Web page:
End to Egypt energy crisis prompts questions

As recent fuel shortages end, Muslim Brotherhood says crisis was manufactured to encourage anti-Morsi protests.

    In the lead up to the June 30 rallies that preceded the overthrow of Egypt’s President Mohammed Morsi by the army the country was in the middle of a fuel crisis hitting petrol and electricity supplies.

    But for now, both issues appear to be solved, and many people are asking how?

    The Muslim Brotherhood says people who backed the coup deliberately caused shortages to encourage people onto the street to demonstrate against Morsi.

    However, energy experts have told Al Jazeera that a temporary shortage of fuel became more serious when people started panic buying before June 30, and since then electricity use has dropped because people have been out protesting.

    Al Jazeera's Nicole Johnston reports from Cairo.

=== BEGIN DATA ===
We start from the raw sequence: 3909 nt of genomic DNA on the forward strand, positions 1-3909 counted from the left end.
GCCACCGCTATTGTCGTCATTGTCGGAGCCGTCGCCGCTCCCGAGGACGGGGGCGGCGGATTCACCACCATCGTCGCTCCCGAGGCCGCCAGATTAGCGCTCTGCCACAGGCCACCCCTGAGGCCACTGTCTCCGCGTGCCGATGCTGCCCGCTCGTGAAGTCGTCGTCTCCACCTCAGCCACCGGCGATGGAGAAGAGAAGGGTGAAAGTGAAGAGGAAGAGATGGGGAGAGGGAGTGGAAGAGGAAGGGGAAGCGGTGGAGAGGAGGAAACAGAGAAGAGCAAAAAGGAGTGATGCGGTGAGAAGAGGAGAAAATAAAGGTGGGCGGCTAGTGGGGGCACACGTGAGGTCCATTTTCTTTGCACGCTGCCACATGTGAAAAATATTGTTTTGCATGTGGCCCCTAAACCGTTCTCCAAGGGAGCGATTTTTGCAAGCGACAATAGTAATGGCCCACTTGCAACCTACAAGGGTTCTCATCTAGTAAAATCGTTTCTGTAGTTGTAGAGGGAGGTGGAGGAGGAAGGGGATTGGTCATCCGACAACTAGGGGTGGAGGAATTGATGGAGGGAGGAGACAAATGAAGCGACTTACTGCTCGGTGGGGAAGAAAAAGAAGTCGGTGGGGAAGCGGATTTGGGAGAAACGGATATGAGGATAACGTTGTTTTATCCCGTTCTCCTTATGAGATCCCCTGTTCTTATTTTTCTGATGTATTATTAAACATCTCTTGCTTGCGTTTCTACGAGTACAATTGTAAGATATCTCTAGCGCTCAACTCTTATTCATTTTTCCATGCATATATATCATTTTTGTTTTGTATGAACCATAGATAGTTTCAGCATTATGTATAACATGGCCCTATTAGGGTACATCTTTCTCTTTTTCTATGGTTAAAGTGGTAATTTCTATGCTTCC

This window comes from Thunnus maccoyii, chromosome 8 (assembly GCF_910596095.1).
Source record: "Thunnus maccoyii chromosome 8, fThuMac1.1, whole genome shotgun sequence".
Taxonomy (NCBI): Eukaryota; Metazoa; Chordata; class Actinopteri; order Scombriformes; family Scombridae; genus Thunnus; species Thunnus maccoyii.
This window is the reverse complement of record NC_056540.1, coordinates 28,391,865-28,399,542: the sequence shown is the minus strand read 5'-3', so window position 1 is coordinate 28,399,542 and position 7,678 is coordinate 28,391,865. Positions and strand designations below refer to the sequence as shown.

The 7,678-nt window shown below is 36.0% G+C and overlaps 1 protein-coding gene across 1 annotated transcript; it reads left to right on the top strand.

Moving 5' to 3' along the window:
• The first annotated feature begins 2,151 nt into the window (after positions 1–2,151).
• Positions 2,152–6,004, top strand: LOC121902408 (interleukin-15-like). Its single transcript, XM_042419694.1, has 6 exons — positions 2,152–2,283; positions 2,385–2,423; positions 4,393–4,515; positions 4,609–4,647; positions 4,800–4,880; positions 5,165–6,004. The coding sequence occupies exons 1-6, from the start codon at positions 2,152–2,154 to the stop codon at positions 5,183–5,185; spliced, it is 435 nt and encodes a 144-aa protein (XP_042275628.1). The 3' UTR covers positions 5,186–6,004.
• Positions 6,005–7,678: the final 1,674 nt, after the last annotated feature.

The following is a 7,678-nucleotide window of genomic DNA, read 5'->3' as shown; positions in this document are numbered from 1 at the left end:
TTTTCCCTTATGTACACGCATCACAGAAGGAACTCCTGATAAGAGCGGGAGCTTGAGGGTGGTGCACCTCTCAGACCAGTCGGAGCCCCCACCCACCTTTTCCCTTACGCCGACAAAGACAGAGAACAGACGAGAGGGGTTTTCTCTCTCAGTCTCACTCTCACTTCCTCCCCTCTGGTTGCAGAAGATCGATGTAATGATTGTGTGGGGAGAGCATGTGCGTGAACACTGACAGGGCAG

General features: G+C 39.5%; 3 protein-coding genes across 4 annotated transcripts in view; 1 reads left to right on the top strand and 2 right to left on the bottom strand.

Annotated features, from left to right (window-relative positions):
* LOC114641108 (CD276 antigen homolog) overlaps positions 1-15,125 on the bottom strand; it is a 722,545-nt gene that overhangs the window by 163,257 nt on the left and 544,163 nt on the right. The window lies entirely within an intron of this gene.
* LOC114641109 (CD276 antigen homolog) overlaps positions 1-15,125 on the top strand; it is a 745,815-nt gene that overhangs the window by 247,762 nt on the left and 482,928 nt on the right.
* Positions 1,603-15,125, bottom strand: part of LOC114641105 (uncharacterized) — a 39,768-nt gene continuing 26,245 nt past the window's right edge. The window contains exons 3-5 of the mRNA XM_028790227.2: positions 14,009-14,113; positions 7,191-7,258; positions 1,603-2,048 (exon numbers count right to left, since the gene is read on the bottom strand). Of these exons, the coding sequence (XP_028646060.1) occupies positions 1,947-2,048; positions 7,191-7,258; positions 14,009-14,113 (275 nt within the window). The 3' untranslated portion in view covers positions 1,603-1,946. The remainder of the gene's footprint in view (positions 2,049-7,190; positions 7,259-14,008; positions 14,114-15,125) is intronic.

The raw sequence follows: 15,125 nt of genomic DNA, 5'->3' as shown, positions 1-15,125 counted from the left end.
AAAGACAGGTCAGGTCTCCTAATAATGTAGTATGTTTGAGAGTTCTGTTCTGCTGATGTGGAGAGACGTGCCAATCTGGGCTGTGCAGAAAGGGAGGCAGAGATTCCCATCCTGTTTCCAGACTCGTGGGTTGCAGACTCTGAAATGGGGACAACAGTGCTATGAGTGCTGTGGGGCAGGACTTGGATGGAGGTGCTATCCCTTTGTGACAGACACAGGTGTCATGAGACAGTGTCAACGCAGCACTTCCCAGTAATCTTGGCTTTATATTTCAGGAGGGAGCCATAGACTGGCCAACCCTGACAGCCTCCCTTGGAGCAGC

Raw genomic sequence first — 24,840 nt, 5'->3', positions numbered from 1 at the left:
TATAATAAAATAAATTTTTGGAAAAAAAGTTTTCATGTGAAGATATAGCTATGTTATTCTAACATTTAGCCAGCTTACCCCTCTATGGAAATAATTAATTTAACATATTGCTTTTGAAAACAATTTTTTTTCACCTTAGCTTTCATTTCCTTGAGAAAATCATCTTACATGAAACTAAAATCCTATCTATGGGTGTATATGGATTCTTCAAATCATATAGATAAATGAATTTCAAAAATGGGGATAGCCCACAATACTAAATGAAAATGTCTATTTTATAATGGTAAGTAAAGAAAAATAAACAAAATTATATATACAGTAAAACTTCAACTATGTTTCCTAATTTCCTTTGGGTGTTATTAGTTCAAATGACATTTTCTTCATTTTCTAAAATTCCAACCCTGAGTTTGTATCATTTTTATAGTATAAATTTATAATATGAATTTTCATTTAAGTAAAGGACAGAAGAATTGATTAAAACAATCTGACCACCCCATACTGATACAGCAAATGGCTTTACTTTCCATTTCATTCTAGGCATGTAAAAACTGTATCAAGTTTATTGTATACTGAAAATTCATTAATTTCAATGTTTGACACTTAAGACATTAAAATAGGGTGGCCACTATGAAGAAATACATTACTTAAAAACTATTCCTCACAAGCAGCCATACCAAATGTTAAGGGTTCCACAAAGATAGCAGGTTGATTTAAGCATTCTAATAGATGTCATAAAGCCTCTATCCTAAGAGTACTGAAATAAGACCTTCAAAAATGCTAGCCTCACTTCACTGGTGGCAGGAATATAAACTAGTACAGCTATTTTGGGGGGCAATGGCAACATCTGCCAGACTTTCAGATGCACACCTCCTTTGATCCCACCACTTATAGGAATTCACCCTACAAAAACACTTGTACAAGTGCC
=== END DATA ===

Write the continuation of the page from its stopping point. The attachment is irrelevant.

SOURCE: Al Jazeera


    YOU MIGHT ALSO LIKE

    How different voting systems work around the world

    How different voting systems work around the world

    Nearly two billion voters in 52 countries around the world will head to the polls this year to elect their leaders.

    How Moscow lost Riyadh in 1938

    How Moscow lost Riyadh in 1938

    Russian-Saudi relations could be very different today, if Stalin hadn't killed the Soviet ambassador to Saudi Arabia.

    The great plunder: Nepal's stolen treasures

    The great plunder: Nepal's stolen treasures

    How the art world's hunger for ancient artefacts is destroying a centuries-old culture. A journey across the Himalayas.